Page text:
In France, possessing a hearty appetite is considered not just a quality but almost a heroic trait. The act of eating transcends mere sustenance; it engages all the senses. From the enticing aroma of a well-prepared dish to the sizzle of a steak and the crave-inducing crunch of a baguette, indulging in the various sensory dimensions of a delightful French meal is akin to expressing a refined artistic judgment.
Tran Anh Hung’s “The Taste of Things,” a 19th-century French romance, draws power from this understanding of food’s transcendence. Recently released in theaters in France and scheduled for a screening at New York’s Museum of Modern Art on Nov. 10, the film revolves around Dodin (Benoît Magimel), a distinguished gourmand, and his exceptionally talented chef, Eugénie (Juliette Binoche). Living in the idyllic French countryside, they collaborate on creating lavish meals for themselves and Dodin’s circle of food enthusiasts. Their lives orbit entirely around the cultivation and crafting of these sumptuous dishes, a focus emphasized through extensive, intricate cooking scenes.
Having witnessed “The Taste of Things” at this year’s Cannes Film Festival, the audience’s audible delight echoed through the theater, reminiscent of the reactions to iconic artistic experiences. The joy derived from savoring a delicious meal, or even just witnessing its preparation on a grand screen, elicits a unique pleasure beyond the confines of logic or reason.
French reviews of the film have been mixed. Some, like Clarisse Fabre of Le Monde, found its blissful atmosphere and minimal dramatic tension perplexing and tedious. Others, like Olivier Lamm of Libération, noted that beyond its food-porn allure, the film explores themes of the encroachment of junk food and globalization on French culinary standards.
France takes immense pride in its rich gastronomic tradition and the historical regulation of the quality and authenticity of its wines and produce. The film industry in France, aligning with this cultural pride, often embraces narratives centered around gastronomy. This year, “The Taste of Things” was chosen as the French submission for the Oscar’s best international film category, sparking objections from critics who argued that Justine Triet’s Palme d’Or winner, “Anatomy of a Fall,” was overlooked, possibly due to the political nature of her Cannes acceptance speech.
The portrayal of French devotion to culinary arts has become a bit of an onscreen cliché, with Hollywood often relying on stereotypically French settings in films like “Ratatouille” and “Chocolat.” However, more nuanced explorations of the intersection between politics and fine dining, such as the 1956 French classic “La Traversée de Paris,” offer a more rewarding and complex narrative. In this film, set in Nazi-occupied Paris, the protagonists navigate the challenges of transporting contraband pork, highlighting how political instability affects access to revered foodstuffs and the very spirit of those dedicated to the art of eating.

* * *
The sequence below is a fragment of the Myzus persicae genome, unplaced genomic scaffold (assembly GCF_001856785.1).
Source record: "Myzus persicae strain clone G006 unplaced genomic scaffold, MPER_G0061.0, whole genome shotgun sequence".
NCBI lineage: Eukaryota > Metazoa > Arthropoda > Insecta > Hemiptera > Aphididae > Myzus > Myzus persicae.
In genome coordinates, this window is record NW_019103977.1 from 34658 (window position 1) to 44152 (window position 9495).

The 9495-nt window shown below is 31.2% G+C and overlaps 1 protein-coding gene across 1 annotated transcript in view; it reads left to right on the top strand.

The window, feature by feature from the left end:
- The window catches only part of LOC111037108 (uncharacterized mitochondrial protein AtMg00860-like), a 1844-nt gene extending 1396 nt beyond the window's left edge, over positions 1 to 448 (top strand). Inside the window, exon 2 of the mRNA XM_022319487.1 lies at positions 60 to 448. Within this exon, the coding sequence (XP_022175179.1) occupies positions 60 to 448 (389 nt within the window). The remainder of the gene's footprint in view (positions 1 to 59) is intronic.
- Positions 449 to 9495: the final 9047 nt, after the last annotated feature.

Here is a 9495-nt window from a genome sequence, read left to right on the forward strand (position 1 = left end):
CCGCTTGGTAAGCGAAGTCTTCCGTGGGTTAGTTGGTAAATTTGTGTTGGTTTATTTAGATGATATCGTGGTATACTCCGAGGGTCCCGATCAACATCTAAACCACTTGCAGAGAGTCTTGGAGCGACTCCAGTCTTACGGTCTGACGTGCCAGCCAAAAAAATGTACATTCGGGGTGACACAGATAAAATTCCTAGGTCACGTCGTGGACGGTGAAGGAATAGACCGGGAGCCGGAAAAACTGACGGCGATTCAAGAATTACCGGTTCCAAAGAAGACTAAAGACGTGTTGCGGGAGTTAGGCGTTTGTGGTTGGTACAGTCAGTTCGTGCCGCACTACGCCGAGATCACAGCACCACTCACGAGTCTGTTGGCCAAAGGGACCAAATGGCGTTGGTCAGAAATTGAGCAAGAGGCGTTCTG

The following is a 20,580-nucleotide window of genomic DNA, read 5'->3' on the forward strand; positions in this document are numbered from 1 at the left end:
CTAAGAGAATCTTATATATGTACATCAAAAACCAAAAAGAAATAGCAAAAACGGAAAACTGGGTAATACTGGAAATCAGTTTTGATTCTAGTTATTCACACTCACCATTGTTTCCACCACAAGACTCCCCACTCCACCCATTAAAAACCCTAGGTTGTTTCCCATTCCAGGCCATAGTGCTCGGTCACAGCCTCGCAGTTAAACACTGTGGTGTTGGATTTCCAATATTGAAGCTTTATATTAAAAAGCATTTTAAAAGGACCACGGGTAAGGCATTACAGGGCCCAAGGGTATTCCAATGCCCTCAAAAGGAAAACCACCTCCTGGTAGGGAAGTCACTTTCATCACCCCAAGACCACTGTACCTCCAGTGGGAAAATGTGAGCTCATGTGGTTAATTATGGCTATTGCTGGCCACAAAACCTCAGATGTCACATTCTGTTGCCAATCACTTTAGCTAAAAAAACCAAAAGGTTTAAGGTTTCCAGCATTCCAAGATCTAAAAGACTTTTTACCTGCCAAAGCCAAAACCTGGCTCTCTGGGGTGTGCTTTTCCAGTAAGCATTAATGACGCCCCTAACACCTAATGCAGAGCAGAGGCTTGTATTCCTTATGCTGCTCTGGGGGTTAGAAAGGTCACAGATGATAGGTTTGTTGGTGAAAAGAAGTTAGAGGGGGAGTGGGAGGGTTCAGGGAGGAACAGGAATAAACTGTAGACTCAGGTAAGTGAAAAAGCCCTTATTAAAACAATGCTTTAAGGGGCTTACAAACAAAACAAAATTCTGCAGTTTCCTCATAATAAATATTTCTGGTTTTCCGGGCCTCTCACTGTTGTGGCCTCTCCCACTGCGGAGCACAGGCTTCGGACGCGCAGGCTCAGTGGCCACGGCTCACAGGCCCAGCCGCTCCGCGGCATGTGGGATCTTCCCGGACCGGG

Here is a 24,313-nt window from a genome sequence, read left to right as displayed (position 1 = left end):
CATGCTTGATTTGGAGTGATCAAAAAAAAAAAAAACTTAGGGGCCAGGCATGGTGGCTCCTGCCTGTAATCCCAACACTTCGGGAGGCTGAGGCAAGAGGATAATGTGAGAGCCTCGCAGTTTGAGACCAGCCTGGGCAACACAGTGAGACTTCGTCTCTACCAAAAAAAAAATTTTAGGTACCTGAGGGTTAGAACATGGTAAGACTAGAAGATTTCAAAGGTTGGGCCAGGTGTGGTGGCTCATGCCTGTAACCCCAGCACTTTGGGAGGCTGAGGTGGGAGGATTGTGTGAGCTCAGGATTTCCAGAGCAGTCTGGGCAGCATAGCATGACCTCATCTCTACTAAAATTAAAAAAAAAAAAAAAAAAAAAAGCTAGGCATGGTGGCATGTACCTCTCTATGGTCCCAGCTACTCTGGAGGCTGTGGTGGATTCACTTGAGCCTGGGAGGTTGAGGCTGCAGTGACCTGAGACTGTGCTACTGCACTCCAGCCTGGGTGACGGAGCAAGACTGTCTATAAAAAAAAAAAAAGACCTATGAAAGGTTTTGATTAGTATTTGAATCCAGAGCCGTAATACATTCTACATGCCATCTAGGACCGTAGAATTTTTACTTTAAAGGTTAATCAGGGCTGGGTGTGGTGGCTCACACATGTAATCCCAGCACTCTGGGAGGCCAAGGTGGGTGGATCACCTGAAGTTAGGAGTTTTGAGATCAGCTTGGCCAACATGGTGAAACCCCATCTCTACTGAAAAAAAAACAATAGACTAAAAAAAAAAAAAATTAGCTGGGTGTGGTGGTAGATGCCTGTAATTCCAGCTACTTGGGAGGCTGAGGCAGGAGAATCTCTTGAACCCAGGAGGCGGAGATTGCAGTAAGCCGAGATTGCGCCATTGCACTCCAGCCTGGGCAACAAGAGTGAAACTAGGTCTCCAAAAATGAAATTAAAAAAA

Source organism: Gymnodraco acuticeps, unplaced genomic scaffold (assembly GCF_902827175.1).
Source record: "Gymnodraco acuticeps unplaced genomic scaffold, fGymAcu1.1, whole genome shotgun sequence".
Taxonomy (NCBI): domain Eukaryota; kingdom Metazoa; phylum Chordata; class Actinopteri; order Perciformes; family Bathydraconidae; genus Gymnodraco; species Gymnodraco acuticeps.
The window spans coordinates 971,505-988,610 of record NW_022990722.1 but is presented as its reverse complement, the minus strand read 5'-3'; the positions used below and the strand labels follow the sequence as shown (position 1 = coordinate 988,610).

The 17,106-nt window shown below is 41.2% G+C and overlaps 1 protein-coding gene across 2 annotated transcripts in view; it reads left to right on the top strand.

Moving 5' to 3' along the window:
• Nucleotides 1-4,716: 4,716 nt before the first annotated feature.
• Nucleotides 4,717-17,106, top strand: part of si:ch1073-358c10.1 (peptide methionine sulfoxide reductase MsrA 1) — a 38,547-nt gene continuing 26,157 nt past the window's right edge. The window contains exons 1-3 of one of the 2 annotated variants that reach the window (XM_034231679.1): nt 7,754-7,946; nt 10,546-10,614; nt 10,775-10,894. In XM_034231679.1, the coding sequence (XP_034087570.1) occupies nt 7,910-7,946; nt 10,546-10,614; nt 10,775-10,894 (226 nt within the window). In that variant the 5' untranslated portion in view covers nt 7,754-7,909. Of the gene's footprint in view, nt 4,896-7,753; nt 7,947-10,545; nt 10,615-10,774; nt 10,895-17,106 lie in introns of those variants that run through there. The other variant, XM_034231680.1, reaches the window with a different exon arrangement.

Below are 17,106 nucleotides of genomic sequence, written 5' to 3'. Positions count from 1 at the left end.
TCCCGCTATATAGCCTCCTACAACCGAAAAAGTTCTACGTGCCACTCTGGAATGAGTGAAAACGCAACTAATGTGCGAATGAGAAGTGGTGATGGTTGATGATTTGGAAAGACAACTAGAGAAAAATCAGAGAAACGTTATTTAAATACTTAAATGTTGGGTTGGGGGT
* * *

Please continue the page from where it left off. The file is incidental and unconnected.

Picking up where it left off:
Similarly, films like the 1987 Danish production “Babette’s Feast” underscore the transformative power of culinary art. Forced to flee Paris during the Paris Commune, Babette, a French chef, finds refuge in a Danish countryside household. Her extravagant multicourse dinner for the townspeople not only astonishes the guests but also elevates her to an emissary of the sublime, disrupting the perceived reality of her Danish friends.
Yet, amid the celebration of fine dining, questions arise about its bourgeois nature. Films like Luis Buñuel’s “The Discreet Charm of the Bourgeoisie” and Marco Ferreri’s “La Grande Bouffe” explore the absurdities of dinner scenes and link the pleasure of eating to consumerist society and the excesses of the leisure class. Ferreri’s film, in particular, serves as a critical commentary on the glorification of tunnel-vision foodies.
Adapted from Marcel Rouff’s 1961 novel “The Passionate Epicure,” which draws inspiration from Brillat-Savarin’s “The Physiology of Taste,” “The Taste of Things” captures Brillat-Savarin’s passion for food as a deeply personal experience. Hung’s film portrays this passion with hypnotic warmth, evoking a sense memory of intimacy akin to being held tight or savoring a loved one’s scent. In those moments, nothing else seems to matter.